The answer is simple: we don’t. Again, this all comes back to education. Not only do we need to educate the client on the best choices for user experience, but we need the client to educate us on their content. We need to know which pages or sections of the site are the most important–it is those pages and sections that should be displayed in our mobile navigation menu.
So, here is our final plan:
- Display the navigation as a horizontal bar at the bottom of the window
- Display up to five top-level items
- If there are more than five top-level items, replace the 5th item with a “more” button
- The “more” button will display the rest of the menu items in an overlay
- Display the navigation menu using the same menu being used as the primary navigation
- Allow for the user to add a mobile-specific menu if their mobile navigation menu should differ greatly from the primary navigation menu
Out of the box, this is how the mobile navigation appears with more than 5 top-level navigation items:
When pressing the “More” button, the navigation slides in using CSS3 animations:
We get the same action when clicking top-level menu items with children:
We need to make sure all of the interactivity is still alive for the parent menu items, though, so we’re also throwing in some JS to allow for parent menu items to be clicked as standard links on a second click:
We’re also able to easily switch between menus without having to close them using the X button each time:
Our last bullet point above talked about a graceful non-JS fallback. Well, here’s what we have so far:
We’ve added some simple gradient overlays to the edges of the menu, as well as some left and right padding to the first and last menu items respectively. This means that the user will see an overlay on top of still-existing menu items that they have yet to scroll to; when the user is at the start of the end of the menu, the extra padding means that our first and last menu items will not be obscured by the overlay.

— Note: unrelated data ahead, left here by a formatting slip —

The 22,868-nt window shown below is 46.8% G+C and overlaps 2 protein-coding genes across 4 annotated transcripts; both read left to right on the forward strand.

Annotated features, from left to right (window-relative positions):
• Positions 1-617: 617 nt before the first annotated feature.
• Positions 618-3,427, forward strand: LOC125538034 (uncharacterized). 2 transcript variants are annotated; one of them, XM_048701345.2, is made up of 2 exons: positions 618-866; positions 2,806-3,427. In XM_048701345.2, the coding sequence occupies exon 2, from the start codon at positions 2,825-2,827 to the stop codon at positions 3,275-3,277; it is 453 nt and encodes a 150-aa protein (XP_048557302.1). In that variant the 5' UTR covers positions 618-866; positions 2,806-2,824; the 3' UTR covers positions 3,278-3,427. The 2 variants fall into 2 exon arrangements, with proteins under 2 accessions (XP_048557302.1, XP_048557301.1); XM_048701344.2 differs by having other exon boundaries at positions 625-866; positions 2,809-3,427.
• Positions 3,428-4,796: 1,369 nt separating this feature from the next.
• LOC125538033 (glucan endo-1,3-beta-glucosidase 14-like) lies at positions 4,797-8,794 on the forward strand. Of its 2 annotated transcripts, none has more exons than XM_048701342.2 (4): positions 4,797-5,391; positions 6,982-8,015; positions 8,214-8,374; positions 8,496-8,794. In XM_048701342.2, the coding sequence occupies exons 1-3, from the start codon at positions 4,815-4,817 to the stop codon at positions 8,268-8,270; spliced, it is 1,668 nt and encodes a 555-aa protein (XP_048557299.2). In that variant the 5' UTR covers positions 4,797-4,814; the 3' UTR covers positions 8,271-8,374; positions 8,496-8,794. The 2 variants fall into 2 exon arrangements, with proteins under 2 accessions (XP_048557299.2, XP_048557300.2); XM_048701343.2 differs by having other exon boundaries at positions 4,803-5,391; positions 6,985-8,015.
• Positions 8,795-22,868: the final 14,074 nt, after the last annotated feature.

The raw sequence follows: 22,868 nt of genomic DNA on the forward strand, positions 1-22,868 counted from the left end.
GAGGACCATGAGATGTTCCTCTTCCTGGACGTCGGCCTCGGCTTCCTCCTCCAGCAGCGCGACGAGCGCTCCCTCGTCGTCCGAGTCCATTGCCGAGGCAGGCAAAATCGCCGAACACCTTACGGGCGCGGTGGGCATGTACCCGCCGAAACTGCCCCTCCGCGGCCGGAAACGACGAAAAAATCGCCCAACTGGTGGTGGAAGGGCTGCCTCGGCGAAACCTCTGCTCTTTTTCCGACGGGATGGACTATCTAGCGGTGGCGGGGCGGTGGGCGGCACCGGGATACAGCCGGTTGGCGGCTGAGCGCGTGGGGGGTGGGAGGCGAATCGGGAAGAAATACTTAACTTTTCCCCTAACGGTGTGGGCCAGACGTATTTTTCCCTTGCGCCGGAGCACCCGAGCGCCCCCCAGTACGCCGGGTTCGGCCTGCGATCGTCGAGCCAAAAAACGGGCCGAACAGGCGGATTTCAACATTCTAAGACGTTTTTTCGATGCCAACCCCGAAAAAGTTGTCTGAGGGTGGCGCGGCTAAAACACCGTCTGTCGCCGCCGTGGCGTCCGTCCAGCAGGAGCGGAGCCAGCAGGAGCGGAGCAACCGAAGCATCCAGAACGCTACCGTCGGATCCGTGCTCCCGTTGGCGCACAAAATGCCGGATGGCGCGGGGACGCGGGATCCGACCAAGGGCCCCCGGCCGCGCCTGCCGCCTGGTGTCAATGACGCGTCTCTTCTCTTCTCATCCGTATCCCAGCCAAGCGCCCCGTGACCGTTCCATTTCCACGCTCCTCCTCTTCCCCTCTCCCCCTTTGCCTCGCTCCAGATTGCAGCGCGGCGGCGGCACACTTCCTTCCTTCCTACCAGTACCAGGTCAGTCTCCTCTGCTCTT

The menu will always be fixed at the bottom of the window, so as a user scrolls through your site they always have an eye on your navigation. This means that their engagement is being address right at the root–rather than links to your most important pages and sections behind a wall, the user can see them anytime they want. There is no longer a question of how to get from Point A to Point B; all of the thinking is being taken out of the equation for them.
What you’re seeing above is just the out-of-the-box wd_s styles with no spices sprinkled in. You can, of course, style this puppy up to appeal more to your user base:
We think that this is the way to with mobile navigation menus. This solution offers far more user interaction and engagement and does away with a tired old icon that may be hampering your website’s overall potential.
This is still a work-in-progress, but you can follow along with my fork of wd_s. We’ll need to run this sucker through the battery of WDS internal tests and make sure that it makes sense for all use cases, or at least as many use cases as can be imagined, before pushing it out into the world. We’d love to hear your feedback, too! Let us know what you think about the rejuvenation of the mobile navigation menu in wd_s or your thoughts on the transition away from the hamburger icon in general in the comments below.